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BBC Worldwide launched an iPad app today for its iPlayer streaming media service in 11 Western European countries, with Canada, Australia and the U.S. to follow later this year.
The global iPlayer service, which will offer BBC shows like Doctor Who and Top Gear on demand, is intended as a one-year pilot aimed at generating new income for the BBC , which first announced its intentions for a paid, iPad-only global iPlayer in December 2010.
A limited amount of content is offered for free on the service, but most content will feature pre-roll advertisement sponsorship.The bulk of its revenue will come from paid subscriptions but its core business model is subscription, with users paying €6.99 ($10) per month or €49.99 (about $72) per year.
The initial launch countries (Austria, Belgium, France, Germany, Italy, Luxembourg, The Republic of Ireland, The Netherlands, Portugal, Spain and Switzerland) will get a version of the iPlayer that does more than their British counter-parts. Subscribers will have access to the last 50 years of BBC programs and the ability to stream shows over 3G and Wi-Fi. Also, the international iPlayer has a feature allowing people to download programs to watch when an internet connection isn’t available.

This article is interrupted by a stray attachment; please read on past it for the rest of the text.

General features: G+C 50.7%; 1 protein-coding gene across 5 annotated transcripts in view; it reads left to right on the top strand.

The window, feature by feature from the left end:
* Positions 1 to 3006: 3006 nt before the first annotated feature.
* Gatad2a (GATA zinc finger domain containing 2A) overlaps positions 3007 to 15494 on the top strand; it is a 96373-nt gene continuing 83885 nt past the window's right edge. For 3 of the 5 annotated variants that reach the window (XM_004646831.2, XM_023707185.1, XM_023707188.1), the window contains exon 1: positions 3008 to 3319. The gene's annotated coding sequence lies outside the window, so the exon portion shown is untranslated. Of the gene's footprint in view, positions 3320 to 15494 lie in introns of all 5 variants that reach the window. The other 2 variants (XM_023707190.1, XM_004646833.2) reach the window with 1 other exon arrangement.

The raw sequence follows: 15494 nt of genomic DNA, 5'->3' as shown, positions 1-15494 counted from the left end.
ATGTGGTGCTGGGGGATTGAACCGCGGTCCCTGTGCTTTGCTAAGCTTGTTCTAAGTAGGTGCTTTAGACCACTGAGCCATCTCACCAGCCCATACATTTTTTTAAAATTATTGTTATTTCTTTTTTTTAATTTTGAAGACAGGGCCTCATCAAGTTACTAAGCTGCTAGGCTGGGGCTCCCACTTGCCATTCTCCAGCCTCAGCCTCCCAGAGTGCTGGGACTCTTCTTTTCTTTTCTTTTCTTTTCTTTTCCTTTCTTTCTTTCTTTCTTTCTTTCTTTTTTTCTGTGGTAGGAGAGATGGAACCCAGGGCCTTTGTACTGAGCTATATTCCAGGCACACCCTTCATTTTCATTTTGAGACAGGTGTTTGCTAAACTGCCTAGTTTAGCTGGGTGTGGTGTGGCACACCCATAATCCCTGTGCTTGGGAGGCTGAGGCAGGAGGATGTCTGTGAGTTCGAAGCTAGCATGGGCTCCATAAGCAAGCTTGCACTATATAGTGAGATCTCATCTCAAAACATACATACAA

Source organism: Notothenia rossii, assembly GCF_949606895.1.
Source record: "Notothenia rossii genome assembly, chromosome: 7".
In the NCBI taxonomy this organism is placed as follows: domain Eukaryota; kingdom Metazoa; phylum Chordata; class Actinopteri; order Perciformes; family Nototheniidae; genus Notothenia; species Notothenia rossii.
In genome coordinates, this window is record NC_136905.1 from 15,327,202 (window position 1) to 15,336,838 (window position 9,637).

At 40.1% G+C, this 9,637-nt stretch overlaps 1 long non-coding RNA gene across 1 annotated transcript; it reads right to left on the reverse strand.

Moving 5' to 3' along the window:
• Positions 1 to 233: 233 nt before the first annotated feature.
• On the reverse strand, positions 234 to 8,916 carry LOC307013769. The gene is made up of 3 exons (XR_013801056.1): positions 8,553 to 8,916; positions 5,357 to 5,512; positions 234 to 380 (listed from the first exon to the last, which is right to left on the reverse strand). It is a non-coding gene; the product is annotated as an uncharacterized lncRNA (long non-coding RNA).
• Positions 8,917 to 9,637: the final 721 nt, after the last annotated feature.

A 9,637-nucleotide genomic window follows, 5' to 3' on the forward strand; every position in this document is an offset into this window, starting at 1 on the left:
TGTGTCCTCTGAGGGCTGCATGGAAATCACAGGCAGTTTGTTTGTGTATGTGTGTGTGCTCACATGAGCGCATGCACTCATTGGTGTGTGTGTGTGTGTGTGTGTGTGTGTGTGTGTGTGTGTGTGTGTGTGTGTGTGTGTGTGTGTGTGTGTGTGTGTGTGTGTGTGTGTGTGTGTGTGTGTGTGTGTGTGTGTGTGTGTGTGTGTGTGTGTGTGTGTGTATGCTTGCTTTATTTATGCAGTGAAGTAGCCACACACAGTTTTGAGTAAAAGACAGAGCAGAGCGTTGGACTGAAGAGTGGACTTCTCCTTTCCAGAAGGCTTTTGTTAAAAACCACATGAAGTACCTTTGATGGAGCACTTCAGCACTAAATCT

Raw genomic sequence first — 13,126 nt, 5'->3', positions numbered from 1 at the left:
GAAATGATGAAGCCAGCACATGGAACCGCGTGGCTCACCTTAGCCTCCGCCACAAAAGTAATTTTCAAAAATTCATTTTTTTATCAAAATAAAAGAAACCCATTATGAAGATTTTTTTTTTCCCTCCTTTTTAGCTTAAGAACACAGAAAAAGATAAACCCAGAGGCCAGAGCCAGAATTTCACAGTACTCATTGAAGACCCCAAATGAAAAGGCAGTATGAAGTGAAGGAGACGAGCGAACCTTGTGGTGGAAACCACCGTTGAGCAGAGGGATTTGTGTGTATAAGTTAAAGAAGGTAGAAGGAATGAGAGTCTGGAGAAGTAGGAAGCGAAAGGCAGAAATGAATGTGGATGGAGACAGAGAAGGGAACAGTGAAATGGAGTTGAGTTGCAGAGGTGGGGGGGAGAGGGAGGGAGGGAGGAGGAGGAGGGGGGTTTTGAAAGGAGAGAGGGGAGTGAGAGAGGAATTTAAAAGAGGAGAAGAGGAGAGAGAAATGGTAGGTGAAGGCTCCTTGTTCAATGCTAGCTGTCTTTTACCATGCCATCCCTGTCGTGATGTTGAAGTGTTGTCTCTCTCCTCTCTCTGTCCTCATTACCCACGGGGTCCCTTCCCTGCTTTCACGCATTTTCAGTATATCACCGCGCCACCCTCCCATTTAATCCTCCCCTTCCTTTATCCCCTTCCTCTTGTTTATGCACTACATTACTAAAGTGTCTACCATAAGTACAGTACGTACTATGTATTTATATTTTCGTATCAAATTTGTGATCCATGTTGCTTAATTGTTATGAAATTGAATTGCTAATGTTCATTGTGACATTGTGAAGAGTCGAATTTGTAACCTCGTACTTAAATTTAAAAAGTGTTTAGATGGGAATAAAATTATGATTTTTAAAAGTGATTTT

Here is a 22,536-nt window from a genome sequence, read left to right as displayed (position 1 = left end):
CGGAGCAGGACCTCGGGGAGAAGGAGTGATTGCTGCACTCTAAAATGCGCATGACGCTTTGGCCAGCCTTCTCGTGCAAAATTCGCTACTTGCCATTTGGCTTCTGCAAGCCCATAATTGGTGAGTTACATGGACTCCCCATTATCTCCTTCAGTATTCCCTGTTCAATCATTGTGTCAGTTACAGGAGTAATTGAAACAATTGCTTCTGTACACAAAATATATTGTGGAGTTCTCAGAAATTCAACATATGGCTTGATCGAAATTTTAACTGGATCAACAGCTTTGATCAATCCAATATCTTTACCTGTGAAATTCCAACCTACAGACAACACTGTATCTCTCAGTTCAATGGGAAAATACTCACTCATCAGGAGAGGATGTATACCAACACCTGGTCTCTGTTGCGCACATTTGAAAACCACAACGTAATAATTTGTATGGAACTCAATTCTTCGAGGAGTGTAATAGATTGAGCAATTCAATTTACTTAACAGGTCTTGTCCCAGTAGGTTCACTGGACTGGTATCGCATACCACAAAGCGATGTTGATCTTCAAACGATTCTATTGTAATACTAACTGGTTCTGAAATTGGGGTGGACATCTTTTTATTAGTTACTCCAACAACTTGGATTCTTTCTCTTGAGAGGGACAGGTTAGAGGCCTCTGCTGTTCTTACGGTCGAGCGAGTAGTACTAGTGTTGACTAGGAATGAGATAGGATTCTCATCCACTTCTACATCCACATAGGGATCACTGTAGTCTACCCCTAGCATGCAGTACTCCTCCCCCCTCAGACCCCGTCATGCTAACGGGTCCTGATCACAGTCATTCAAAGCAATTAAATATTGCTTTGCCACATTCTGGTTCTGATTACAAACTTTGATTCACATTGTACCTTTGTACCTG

The catch is that the content will only be available on the iPad for now, which could be a major roadblock to success for the global iPlayer. As a new Nielsen study reveals, the iPad is one of the least popular methods for watching video on both streaming video services Netflix and Hulu.
However, the global iPlayer isn’t in competition with Netflix or Hulu, said BBC.com Managing Director Luke Bradley-Jones in an interview with the Guardian.
Limiting the service to just the iPad was purely a commercial decision, Bradley-Jones said, adding:
“We hope that this service becomes multi-device, multi-platform and multi-territory over time, but as a premium-but-niche service, we did not want to go in with both feet from day one…” We’re spending the next year in a pilot-type phase focusing on one device, to make a clean and very compelling experience. We have a great relationship with Apple in terms of the promotional commitments they’ll give us too.”
Theoretically, subscribers that own a HDTV can buy a HDMI converter for their iPad to mirror the iPlayer video content on a larger screen. While workarounds like this aren’t always successful with the general population, the BBC’s original content could be strong enough to drive subscriber growth by itself — regardless of how many devices the service is offered on.
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